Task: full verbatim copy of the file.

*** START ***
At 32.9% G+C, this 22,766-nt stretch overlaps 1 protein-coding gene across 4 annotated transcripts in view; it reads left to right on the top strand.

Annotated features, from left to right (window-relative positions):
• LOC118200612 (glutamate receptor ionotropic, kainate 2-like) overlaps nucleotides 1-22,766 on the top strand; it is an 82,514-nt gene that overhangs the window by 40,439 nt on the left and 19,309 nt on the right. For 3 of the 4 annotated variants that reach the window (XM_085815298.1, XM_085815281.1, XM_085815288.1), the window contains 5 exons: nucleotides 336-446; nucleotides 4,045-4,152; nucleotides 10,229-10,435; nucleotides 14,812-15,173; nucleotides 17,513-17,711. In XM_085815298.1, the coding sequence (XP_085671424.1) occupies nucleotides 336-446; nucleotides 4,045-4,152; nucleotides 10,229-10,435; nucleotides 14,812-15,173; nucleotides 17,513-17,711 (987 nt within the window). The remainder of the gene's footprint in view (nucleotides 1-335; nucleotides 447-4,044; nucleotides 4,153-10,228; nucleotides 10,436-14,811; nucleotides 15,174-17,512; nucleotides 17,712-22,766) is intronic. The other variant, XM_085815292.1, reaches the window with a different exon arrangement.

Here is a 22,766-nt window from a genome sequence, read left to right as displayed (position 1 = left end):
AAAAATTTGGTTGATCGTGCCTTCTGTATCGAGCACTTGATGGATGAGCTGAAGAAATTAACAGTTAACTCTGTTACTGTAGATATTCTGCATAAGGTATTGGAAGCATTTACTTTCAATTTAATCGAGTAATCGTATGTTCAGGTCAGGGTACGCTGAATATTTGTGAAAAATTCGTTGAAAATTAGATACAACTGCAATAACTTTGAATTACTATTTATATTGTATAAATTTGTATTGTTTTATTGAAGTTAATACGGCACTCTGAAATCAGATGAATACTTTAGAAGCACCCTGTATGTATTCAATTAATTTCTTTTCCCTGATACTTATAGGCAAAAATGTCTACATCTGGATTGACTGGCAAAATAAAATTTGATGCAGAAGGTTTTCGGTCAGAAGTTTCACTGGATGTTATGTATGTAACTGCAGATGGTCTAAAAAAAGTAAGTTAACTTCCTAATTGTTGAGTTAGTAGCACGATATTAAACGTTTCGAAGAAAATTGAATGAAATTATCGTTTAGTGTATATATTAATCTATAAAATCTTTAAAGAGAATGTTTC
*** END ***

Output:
At 32.9% G+C, this 22,766-nt stretch overlaps 1 protein-coding gene across 4 annotated transcripts in view; it reads left to right on the top strand.

Annotated features, from left to right (window-relative positions):
• LOC118200612 (glutamate receptor ionotropic, kainate 2-like) overlaps nucleotides 1-22,766 on the top strand; it is an 82,514-nt gene that overhangs the window by 40,439 nt on the left and 19,309 nt on the right. For 3 of the 4 annotated variants that reach the window (XM_085815298.1, XM_085815281.1, XM_085815288.1), the window contains 5 exons: nucleotides 336-446; nucleotides 4,045-4,152; nucleotides 10,229-10,435; nucleotides 14,812-15,173; nucleotides 17,513-17,711. In XM_085815298.1, the coding sequence (XP_085671424.1) occupies nucleotides 336-446; nucleotides 4,045-4,152; nucleotides 10,229-10,435; nucleotides 14,812-15,173; nucleotides 17,513-17,711 (987 nt within the window). The remainder of the gene's footprint in view (nucleotides 1-335; nucleotides 447-4,044; nucleotides 4,153-10,228; nucleotides 10,436-14,811; nucleotides 15,174-17,512; nucleotides 17,712-22,766) is intronic. The other variant, XM_085815292.1, reaches the window with a different exon arrangement.

Here is a 22,766-nt window from a genome sequence, read left to right as displayed (position 1 = left end):
AAAAATTTGGTTGATCGTGCCTTCTGTATCGAGCACTTGATGGATGAGCTGAAGAAATTAACAGTTAACTCTGTTACTGTAGATATTCTGCATAAGGTATTGGAAGCATTTACTTTCAATTTAATCGAGTAATCGTATGTTCAGGTCAGGGTACGCTGAATATTTGTGAAAAATTCGTTGAAAATTAGATACAACTGCAATAACTTTGAATTACTATTTATATTGTATAAATTTGTATTGTTTTATTGAAGTTAATACGGCACTCTGAAATCAGATGAATACTTTAGAAGCACCCTGTATGTATTCAATTAATTTCTTTTCCCTGATACTTATAGGCAAAAATGTCTACATCTGGATTGACTGGCAAAATAAAATTTGATGCAGAAGGTTTTCGGTCAGAAGTTTCACTGGATGTTATGTATGTAACTGCAGATGGTCTAAAAAAAGTAAGTTAACTTCCTAATTGTTGAGTTAGTAGCACGATATTAAACGTTTCGAAGAAAATTGAATGAAATTATCGTTTAGTGTATATATTAATCTATAAAATCTTTAAAGAGAATGTTTC